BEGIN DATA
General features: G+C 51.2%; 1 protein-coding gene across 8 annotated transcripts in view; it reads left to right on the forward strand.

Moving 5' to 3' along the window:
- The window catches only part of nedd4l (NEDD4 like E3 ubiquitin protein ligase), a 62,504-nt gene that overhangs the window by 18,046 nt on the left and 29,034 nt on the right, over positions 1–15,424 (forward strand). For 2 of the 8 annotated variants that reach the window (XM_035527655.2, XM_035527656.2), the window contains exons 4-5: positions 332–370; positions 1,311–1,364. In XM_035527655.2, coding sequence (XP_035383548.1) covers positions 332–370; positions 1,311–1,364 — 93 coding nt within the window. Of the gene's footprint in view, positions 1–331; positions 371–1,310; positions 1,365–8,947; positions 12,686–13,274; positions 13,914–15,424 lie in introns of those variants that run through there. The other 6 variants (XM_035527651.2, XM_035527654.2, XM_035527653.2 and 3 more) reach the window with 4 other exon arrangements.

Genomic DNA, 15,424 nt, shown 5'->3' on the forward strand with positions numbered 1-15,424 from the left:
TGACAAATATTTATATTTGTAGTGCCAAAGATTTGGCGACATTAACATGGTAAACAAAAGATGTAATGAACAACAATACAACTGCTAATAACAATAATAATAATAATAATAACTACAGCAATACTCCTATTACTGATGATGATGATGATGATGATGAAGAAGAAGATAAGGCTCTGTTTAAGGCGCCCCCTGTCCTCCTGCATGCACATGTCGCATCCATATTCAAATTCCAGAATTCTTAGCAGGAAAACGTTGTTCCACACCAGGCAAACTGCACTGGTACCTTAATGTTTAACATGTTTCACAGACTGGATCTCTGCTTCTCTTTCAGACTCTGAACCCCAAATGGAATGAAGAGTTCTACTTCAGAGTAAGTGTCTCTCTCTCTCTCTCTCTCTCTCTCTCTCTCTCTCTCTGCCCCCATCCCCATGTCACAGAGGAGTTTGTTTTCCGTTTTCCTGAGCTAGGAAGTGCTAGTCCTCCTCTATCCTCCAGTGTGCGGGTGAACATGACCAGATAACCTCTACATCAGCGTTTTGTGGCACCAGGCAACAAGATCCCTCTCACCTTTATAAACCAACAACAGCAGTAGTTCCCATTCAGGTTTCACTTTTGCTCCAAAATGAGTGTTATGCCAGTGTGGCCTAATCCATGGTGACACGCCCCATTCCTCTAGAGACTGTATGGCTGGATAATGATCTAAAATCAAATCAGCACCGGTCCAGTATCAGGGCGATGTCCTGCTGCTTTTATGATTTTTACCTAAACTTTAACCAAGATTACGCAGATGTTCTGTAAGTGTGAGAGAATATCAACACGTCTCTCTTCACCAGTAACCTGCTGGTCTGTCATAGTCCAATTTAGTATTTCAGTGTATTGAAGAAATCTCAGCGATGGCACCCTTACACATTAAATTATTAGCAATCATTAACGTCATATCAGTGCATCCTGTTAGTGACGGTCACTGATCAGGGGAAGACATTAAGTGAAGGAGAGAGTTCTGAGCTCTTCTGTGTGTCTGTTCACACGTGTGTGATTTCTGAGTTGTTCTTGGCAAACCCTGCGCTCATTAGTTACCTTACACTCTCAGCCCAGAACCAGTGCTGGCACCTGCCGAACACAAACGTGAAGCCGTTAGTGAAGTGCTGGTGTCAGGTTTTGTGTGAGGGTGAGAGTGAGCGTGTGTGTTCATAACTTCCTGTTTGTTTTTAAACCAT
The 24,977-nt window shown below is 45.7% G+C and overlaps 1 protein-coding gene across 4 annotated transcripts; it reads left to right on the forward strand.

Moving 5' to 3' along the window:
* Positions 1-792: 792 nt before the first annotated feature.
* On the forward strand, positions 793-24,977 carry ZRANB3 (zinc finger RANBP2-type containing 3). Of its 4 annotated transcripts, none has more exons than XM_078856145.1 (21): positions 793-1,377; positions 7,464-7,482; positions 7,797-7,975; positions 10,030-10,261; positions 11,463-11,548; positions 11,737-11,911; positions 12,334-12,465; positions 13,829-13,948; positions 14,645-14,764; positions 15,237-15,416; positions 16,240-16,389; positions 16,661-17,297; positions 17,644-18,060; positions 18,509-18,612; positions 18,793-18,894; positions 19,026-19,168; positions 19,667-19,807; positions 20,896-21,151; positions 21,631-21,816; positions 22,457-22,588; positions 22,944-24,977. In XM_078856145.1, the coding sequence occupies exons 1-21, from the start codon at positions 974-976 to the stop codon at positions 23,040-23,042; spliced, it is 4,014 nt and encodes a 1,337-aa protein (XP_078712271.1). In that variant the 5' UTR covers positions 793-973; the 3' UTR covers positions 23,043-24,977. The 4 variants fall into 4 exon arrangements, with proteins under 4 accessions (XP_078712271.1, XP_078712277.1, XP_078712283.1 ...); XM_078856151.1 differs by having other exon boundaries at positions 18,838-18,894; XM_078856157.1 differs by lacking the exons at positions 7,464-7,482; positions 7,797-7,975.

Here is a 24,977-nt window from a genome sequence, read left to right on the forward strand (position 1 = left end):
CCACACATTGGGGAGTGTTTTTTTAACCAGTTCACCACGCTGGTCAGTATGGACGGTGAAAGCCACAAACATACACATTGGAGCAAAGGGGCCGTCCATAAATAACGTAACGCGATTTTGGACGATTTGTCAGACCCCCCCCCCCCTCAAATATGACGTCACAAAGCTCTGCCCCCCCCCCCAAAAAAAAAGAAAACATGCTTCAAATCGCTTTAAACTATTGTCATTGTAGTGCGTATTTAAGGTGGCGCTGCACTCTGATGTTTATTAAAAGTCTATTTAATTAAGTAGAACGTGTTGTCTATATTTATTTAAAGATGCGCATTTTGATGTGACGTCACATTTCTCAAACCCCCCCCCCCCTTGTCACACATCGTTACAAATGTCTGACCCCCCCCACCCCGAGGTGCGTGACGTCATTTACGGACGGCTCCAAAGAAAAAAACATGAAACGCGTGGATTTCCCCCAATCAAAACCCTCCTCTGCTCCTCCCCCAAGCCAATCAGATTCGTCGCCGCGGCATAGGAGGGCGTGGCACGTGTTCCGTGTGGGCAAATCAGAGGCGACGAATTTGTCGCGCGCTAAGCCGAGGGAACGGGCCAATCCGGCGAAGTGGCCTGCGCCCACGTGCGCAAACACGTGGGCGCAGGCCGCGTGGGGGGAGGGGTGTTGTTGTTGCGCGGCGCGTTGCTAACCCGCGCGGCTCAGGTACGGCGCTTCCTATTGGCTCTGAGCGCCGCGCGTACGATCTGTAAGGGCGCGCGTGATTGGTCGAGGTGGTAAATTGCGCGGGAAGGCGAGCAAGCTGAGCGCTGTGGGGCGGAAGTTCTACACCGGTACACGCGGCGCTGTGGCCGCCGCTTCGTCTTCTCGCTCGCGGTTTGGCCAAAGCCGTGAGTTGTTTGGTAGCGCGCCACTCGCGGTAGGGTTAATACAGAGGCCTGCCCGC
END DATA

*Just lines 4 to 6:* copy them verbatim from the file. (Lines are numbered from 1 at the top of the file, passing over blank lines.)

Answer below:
Genomic DNA, 15,424 nt, shown 5'->3' on the forward strand with positions numbered 1-15,424 from the left:
TGACAAATATTTATATTTGTAGTGCCAAAGATTTGGCGACATTAACATGGTAAACAAAAGATGTAATGAACAACAATACAACTGCTAATAACAATAATAATAATAATAATAACTACAGCAATACTCCTATTACTGATGATGATGATGATGATGATGAAGAAGAAGATAAGGCTCTGTTTAAGGCGCCCCCTGTCCTCCTGCATGCACATGTCGCATCCATATTCAAATTCCAGAATTCTTAGCAGGAAAACGTTGTTCCACACCAGGCAAACTGCACTGGTACCTTAATGTTTAACATGTTTCACAGACTGGATCTCTGCTTCTCTTTCAGACTCTGAACCCCAAATGGAATGAAGAGTTCTACTTCAGAGTAAGTGTCTCTCTCTCTCTCTCTCTCTCTCTCTCTCTCTCTCTCTGCCCCCATCCCCATGTCACAGAGGAGTTTGTTTTCCGTTTTCCTGAGCTAGGAAGTGCTAGTCCTCCTCTATCCTCCAGTGTGCGGGTGAACATGACCAGATAACCTCTACATCAGCGTTTTGTGGCACCAGGCAACAAGATCCCTCTCACCTTTATAAACCAACAACAGCAGTAGTTCCCATTCAGGTTTCACTTTTGCTCCAAAATGAGTGTTATGCCAGTGTGGCCTAATCCATGGTGACACGCCCCATTCCTCTAGAGACTGTATGGCTGGATAATGATCTAAAATCAAATCAGCACCGGTCCAGTATCAGGGCGATGTCCTGCTGCTTTTATGATTTTTACCTAAACTTTAACCAAGATTACGCAGATGTTCTGTAAGTGTGAGAGAATATCAACACGTCTCTCTTCACCAGTAACCTGCTGGTCTGTCATAGTCCAATTTAGTATTTCAGTGTATTGAAGAAATCTCAGCGATGGCACCCTTACACATTAAATTATTAGCAATCATTAACGTCATATCAGTGCATCCTGTTAGTGACGGTCACTGATCAGGGGAAGACATTAAGTGAAGGAGAGAGTTCTGAGCTCTTCTGTGTGTCTGTTCACACGTGTGTGATTTCTGAGTTGTTCTTGGCAAACCCTGCGCTCATTAGTTACCTTACACTCTCAGCCCAGAACCAGTGCTGGCACCTGCCGAACACAAACGTGAAGCCGTTAGTGAAGTGCTGGTGTCAGGTTTTGTGTGAGGGTGAGAGTGAGCGTGTGTGTTCATAACTTCCTGTTTGTTTTTAAACCAT
The 24,977-nt window shown below is 45.7% G+C and overlaps 1 protein-coding gene across 4 annotated transcripts; it reads left to right on the forward strand.